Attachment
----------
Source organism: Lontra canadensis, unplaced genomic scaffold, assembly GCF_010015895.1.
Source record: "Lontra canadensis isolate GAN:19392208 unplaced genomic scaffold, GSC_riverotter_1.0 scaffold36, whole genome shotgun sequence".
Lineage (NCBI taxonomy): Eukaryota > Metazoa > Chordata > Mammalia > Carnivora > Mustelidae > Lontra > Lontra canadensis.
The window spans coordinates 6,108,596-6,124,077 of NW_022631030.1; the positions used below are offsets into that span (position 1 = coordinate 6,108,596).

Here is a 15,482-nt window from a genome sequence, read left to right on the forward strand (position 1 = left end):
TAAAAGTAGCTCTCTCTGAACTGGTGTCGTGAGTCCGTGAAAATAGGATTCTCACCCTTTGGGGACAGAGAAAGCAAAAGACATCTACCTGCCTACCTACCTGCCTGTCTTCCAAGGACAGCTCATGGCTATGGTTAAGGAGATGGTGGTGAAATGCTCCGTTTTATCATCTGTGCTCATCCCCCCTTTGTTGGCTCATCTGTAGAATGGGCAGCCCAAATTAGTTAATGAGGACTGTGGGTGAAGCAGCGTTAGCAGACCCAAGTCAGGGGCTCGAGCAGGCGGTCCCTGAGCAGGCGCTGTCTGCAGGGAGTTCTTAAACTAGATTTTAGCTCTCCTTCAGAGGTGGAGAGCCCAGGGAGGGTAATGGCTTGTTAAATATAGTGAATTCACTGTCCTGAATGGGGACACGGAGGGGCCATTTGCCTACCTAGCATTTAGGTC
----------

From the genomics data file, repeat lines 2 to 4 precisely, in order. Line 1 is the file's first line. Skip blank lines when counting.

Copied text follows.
Source record: "Lontra canadensis isolate GAN:19392208 unplaced genomic scaffold, GSC_riverotter_1.0 scaffold36, whole genome shotgun sequence".
Lineage (NCBI taxonomy): Eukaryota > Metazoa > Chordata > Mammalia > Carnivora > Mustelidae > Lontra > Lontra canadensis.
The window spans coordinates 6,108,596-6,124,077 of NW_022631030.1; the positions used below are offsets into that span (position 1 = coordinate 6,108,596).